MP consists of a simple event grammar with two basic relations: precedence (to establish event ordering) and inclusion (to establish event hierarchy). Behaviors are composed using operations like concurrency, alternative selection, and iteration, comparable to those used in Functional Flow Block Diagram (FFBD), Unified Modeling Language (UML), Systems Modeling Language (SysML), and Business Process Modeling Notation (BPMN) activity models. Unlike other executable modeling formalisms, MP provides for the exhaustive generation, visualization, and querying of event traces (or use case scenarios) up to the specified scope.
MP allows for the compact specification of distinct behaviors for each component, separately from interactions among components. Behaviors within different components are interleaved through the imposition of interaction constraints on events in the component models. While current approaches commonly use manual methods to generate behavior scenario variants, MP generates the exhaustive set of possible combinations of permitted behaviors up to a specified scope limit. MP leverages the Small Scope Hypothesis to expose most errors or other behaviors of interest on small examples (small number of loop iterations).
The Small Scope Hypothesis states that most errors can be exposed on small examples.* Using MP, a finite number of event traces are generated from a specification containing potentially infinite number of behaviors by simulating only a small number of iterations on loops contained in the model. Many errors of consequence have been exposed for correction at a modest scope of 1, 2, or 3.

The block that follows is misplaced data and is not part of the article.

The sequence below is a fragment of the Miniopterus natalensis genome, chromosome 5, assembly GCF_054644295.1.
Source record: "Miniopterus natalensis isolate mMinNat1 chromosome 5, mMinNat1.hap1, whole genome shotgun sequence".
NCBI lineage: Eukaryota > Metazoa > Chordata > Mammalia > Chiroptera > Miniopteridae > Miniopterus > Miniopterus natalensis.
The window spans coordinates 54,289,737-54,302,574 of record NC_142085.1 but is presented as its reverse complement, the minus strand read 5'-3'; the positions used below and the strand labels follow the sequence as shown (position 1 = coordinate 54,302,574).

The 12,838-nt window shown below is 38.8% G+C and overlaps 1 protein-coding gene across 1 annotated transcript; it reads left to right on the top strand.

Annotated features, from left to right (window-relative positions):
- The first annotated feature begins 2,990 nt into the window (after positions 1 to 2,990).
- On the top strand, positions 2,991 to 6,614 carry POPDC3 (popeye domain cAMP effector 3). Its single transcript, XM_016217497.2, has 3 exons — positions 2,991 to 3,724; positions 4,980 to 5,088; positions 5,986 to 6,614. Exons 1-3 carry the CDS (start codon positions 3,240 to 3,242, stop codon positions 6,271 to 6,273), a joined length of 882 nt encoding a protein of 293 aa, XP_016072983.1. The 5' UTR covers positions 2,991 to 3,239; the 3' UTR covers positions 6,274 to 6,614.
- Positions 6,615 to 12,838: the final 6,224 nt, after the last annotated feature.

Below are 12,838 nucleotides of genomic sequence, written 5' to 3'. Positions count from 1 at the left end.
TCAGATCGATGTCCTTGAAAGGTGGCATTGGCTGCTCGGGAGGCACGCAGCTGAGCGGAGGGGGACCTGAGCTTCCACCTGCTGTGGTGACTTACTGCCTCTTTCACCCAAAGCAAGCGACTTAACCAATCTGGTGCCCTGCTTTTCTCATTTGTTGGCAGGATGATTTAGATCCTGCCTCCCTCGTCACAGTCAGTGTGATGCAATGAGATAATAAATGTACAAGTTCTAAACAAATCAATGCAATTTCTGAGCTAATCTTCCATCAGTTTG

* Jackson, D. Software Abstractions: Logic, Language, and Analysis; MIT Press: Cambridge, MA, USA, 2012.
We would like to recognize the important role that students have played in the discovery of emergent behaviors in MP models, especially the work by Joanne Pilcher, Brant Revill, Cassie Nelson, Jordan Bryant, Stephan Mathos, Anthony Constable, Cody Reese, Richard Thrutchley, and Chris Krukowski. John Palmer and Hannah Nilles contributed the first experiments with assigning probabilities to events in MP to compute whole scenario probabilities, a feature being added in MP version 3.5. John Quartuccio has contributed a methodology for writing behavior templates in MP to make behavior patterns searchable. Monica Farah-Stapleton has contributed a methodology for counting function points in MP models to estimate cost. Joey Rivera participated in the early days of MP research, developing a method and prototype software that uses event attributes to conduct quantitative analysis of MP models, a feature being added in MP version 3.5. Special thanks go to Megan Mosher for developing a beginners-level tutorial for MP, and for her help with the MP website.
We thank the NPS leadership and the Center for Educational Design, Development, and Distribution (CED3) for their support to the MP project.
We thank our research sponsors for their forward thinking and support of MP: